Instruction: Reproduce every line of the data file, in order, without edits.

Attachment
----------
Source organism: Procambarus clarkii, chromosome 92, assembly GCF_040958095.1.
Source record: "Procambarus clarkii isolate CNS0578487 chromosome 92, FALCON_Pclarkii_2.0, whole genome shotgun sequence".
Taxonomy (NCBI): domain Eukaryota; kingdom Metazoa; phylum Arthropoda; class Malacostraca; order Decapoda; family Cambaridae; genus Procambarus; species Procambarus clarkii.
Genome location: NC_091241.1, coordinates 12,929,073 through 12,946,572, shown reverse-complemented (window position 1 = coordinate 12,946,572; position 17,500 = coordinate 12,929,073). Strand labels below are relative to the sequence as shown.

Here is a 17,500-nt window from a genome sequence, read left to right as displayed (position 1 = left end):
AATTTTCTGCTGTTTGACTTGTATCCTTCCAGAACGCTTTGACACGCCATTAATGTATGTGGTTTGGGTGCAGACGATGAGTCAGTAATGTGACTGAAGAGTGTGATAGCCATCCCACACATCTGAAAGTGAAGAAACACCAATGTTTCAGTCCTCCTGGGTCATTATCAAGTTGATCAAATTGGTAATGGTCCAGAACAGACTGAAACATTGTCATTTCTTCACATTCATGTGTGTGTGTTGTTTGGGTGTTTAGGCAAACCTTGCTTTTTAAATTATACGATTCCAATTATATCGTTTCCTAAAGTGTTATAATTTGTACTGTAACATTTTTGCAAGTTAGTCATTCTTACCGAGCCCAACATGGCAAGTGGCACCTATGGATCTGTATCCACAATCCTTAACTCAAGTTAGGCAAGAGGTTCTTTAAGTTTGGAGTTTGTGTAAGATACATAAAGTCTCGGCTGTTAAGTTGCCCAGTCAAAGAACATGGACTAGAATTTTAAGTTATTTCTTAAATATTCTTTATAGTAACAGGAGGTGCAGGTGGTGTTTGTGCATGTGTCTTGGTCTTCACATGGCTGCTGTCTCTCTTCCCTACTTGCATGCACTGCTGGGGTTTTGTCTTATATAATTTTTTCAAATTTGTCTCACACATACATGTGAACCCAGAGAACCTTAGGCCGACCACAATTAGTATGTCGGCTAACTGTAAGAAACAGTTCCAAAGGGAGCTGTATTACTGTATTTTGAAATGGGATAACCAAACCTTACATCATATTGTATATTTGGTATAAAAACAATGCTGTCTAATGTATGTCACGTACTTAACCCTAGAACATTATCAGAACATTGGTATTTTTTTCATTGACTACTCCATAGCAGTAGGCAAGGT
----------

Source organism: Procambarus clarkii, chromosome 92, assembly GCF_040958095.1.
Source record: "Procambarus clarkii isolate CNS0578487 chromosome 92, FALCON_Pclarkii_2.0, whole genome shotgun sequence".
Taxonomy (NCBI): domain Eukaryota; kingdom Metazoa; phylum Arthropoda; class Malacostraca; order Decapoda; family Cambaridae; genus Procambarus; species Procambarus clarkii.
Genome location: NC_091241.1, coordinates 12,929,073 through 12,946,572, shown reverse-complemented (window position 1 = coordinate 12,946,572; position 17,500 = coordinate 12,929,073). Strand labels below are relative to the sequence as shown.

Here is a 17,500-nt window from a genome sequence, read left to right as displayed (position 1 = left end):
AATTTTCTGCTGTTTGACTTGTATCCTTCCAGAACGCTTTGACACGCCATTAATGTATGTGGTTTGGGTGCAGACGATGAGTCAGTAATGTGACTGAAGAGTGTGATAGCCATCCCACACATCTGAAAGTGAAGAAACACCAATGTTTCAGTCCTCCTGGGTCATTATCAAGTTGATCAAATTGGTAATGGTCCAGAACAGACTGAAACATTGTCATTTCTTCACATTCATGTGTGTGTGTTGTTTGGGTGTTTAGGCAAACCTTGCTTTTTAAATTATACGATTCCAATTATATCGTTTCCTAAAGTGTTATAATTTGTACTGTAACATTTTTGCAAGTTAGTCATTCTTACCGAGCCCAACATGGCAAGTGGCACCTATGGATCTGTATCCACAATCCTTAACTCAAGTTAGGCAAGAGGTTCTTTAAGTTTGGAGTTTGTGTAAGATACATAAAGTCTCGGCTGTTAAGTTGCCCAGTCAAAGAACATGGACTAGAATTTTAAGTTATTTCTTAAATATTCTTTATAGTAACAGGAGGTGCAGGTGGTGTTTGTGCATGTGTCTTGGTCTTCACATGGCTGCTGTCTCTCTTCCCTACTTGCATGCACTGCTGGGGTTTTGTCTTATATAATTTTTTCAAATTTGTCTCACACATACATGTGAACCCAGAGAACCTTAGGCCGACCACAATTAGTATGTCGGCTAACTGTAAGAAACAGTTCCAAAGGGAGCTGTATTACTGTATTTTGAAATGGGATAACCAAACCTTACATCATATTGTATATTTGGTATAAAAACAATGCTGTCTAATGTATGTCACGTACTTAACCCTAGAACATTATCAGAACATTGGTATTTTTTTCATTGACTACTCCATAGCAGTAGGCAAGGT